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CELTA Lesson Plan

Name: Course Level: Intermediate +


Date: TP Number: Week: Length: Lesson Focus:
Demo Lesson One 45 minutes Vocabulary
Class
Profile
A group of adult students, usually between 5 and ! participants, meeting daily for an
a"erage of # $ours% &$e group composition often "aries as few learners can attend e"ery
single lesson% It is a multicultural group, including 'ree(, )ussian and Asian learners, aged
#! * +!%
&$e core of t$e group is, not surprisingly, a small team of 4,5 'ree( learners, w$o $a"e been
classmates for o"er # years, $a"e been trained in pair wor( and group wor( and generally
wor( well toget$er% &$ey-re also e.cellent at welcoming newcomers and s$owing t$em t$e
ropes/
It is a mi.ed,ability group0 some learners are 1uite fluent but not "ery accurate, w$ile ot$ers
find difficulties in spea(ing 2nglis$ as t$ey are too aware of possible linguistic errors%
3inally, as t$e group includes 4uslims, one s$ould be aware of t$at in selecting appropriate
content and assigning partners in an acti"ity% Obser"ing an appropriate dress code is also
ad"ised%
Lesson Aims / Objecties for the learners !i"ence
Primar# Aim:
to introduce and
practice
"ocabulary
describing
places
$eaning: % "isuals
% e.ample sentences
% ,nyms
% definitions
Form:
5po(en:
model + $ands for syllables and
stress
5s mumble or $um
identify number of syllables +
stressed syllable
5s repeat * c$orally + indi"idually
p$onemic script
mar( stress
6ritten:
before spo(en
Function: Describing and comparing places
Conte&t: Describe your $ome to your
classmates
7y t$e end of t$e lesson learners will
be able to describe t$eir $ome and
neig$bour$ood, using some of t$e new
"ocabulary%
'econ"ar#
Aim(s):
*ea"ing: scanning to find specific information
8specific features of eac$ city9
'+eaking:

Writing:
Preious
kno,le"g
e
assume"
7asic :places; "ocabulary: street, building, square, park, rooms, furniture etc.
t$ere is < are * it $as < it-s got
comparisons: cleaner than
Target Language !&am+les Conce+t -uestions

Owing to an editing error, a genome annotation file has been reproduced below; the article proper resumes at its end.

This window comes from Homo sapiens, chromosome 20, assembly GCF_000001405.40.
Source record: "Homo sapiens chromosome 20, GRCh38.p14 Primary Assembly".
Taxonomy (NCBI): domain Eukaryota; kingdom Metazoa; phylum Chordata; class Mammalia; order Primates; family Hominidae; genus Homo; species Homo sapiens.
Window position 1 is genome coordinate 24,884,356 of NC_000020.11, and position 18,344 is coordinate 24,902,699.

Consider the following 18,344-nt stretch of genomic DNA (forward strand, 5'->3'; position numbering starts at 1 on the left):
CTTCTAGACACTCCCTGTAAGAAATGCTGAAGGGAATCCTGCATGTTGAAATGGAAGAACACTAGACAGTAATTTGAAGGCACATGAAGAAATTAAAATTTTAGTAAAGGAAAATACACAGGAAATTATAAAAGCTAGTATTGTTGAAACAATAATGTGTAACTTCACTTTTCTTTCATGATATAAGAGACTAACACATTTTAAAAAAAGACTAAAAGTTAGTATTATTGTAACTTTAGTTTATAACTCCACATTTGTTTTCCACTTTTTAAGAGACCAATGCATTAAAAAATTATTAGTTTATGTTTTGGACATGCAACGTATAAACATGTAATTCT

Ne, Le&is:
an apartment a cellar a commercial district a fireplace
a gate a par( and a playground a studio flat t$e suburbs
a 8semi9 detac$ed < terraced $ouse a cottage a residential
area t$e centre <outs(irts of town a lift an attic a balcony
a good "iew $ig$ ceilings a dri"e
wooden floors green spaces

.isual Ai"s / $aterials: =ower=oint slides, p$otos, 67/ 0os
Antici+ate" +roblems: 'trategies / *eme"ies:
a+artment or flat>
cellar or basement>
"istrict or area>
cottage or farm$ouse>
'ree( word for $ouse is t$e same as $ome ? 12345
6$at-s a terraced $ouse>
a% no suc$ concept in 'ree(
b% 'ree( word for flat roof sounds t$e same as terrace ?
@ABC@DA% 5s may logically assume t$at it is a $ouse wit$ a
flat roof
6$at-s a semi,detac$ed $ouse> See above culture note
6$at-s a dri"e> See above culture note
Am2 "s 7r2
6$ic$ one is normally used for storing food>
6$ic$ one is closer in meaning to neig$bour$ood>
6$ic$ one can be rented>
Ean a $ouse be on t$e second floor>
Is your $ome a flat or a $ouse>
5$ow picture, definition: originated in Europe in the 16th
century, it's a row of identical or mirror-image houses
share side walls.
=icture + definition: does not share an inside wall with any
other house. It has only outside walls and does not touch
any other building.
=icture + definition
STEP TEACHER ACTIVITY LEARNER ACTIVITY AIMS
MATERIA
LS
INTERACTI
ON
TIME
%
& in"ites 5s to as( $er
1uestions about $er $ome
& answers%
5s wor( in pairs and come
up wit$ 1uestions%
&$en 55 as( & about $er
$ome%
Arouse interest%
Acti"ate sc$emata%
E$ec( pre"ious
(nowledge%
'li"e 6 =airs
& F 5s
5-
#% & as(s: 6$at 2nglis$ sayings
about $ome $a"e you $eard>
& s$ows slide wit$ a s$ort list
5s answer
5s c$ec( answers, add
sayings and as( 1uestions, if
any
2"o(e emotional
reaction about
$ome%
=repare 5s for
ne.t tas(
'li"e 7 5s F & #*G-
G & as(s: hat does home
mean to you! & pro"ides HO
wit$ prompts
& gets feedbac( from w$ole
class
5s ta(e notes
5s compare answers in
groups
=ersonalise
"ocabulary use
8more meaningful
and memorable9
Acti"ate or pre,
teac$ "ocabulary
necessary for ne.t
tas(
'li"e 8 Indi"iduall
y
# groups
5s F &
5-
4% & sets up tas( I pro"ides
HO
& gets feedbac( from w$ole
class and puts notes on 67%
5s sort out t$e "ocabulary in
t$e bo. in t$e gi"en sets%
5s compare answers in #
groups
=eer,teac$ new
"ocabulary
2ncourage 5s to
create le.ical sets
Eonfirm answers
'li"e 9 =airs
# groups
5s F &
J,!-
5 & as(s 5s to add more words
in eac$ category
& gets feedbac( from w$ole
class and puts notes on 67
5s try to t$in( up of more
related "ocabulary and write
it in t$e appropriate bo.
2.pand "ocabulary
Ereate lin(s
between new and
already ac1uired
"ocabulary
=eer,teac$ more
items
'li"e 9 =airs
5s F &
5,K-
+ & sets up tas( I pro"ides
HO
& gets feedbac( from w$ole
class and puts notes on 67
5s wor( in pairs and ta(e it
in turns to describe t$e
$ouses in t$e pictures, using
t$e new "ocabulary%
All 5s w$o described t$e
same $ouse get toget$er
and compare notes
G,4-
K & as(s students to ran( t$e 4
$ouses in order of
preference:
? t$e one t$ey-d most li(e
to li"e in
4 ? t$e one t$ey-d least li(e
to li"e in
& gets feedbac( from w$ole
class and declares most
popular $ome
5-
J & as(s 5s to describe t$eir
own $omes for t$eir partners
to draw% & sets up tas( I
5s wor( in pairs, bac( to
bac(% &$ey write t$e name of
t$eir partner under eac$
! ,
5-
pro"ides HO%
& pro"ides fres$ HO%
& collects drawings and puts
up on 67%
drawing%
5s c$ange partners and
repeat t$e procedure%
5s come up to 67 and
compare drawings%
L & as(s 5s to write as muc$
"ocabulary as t$ey can
remember ne.t to eac$ pair
of drawings
5s recall "ocab ulary and
write it on board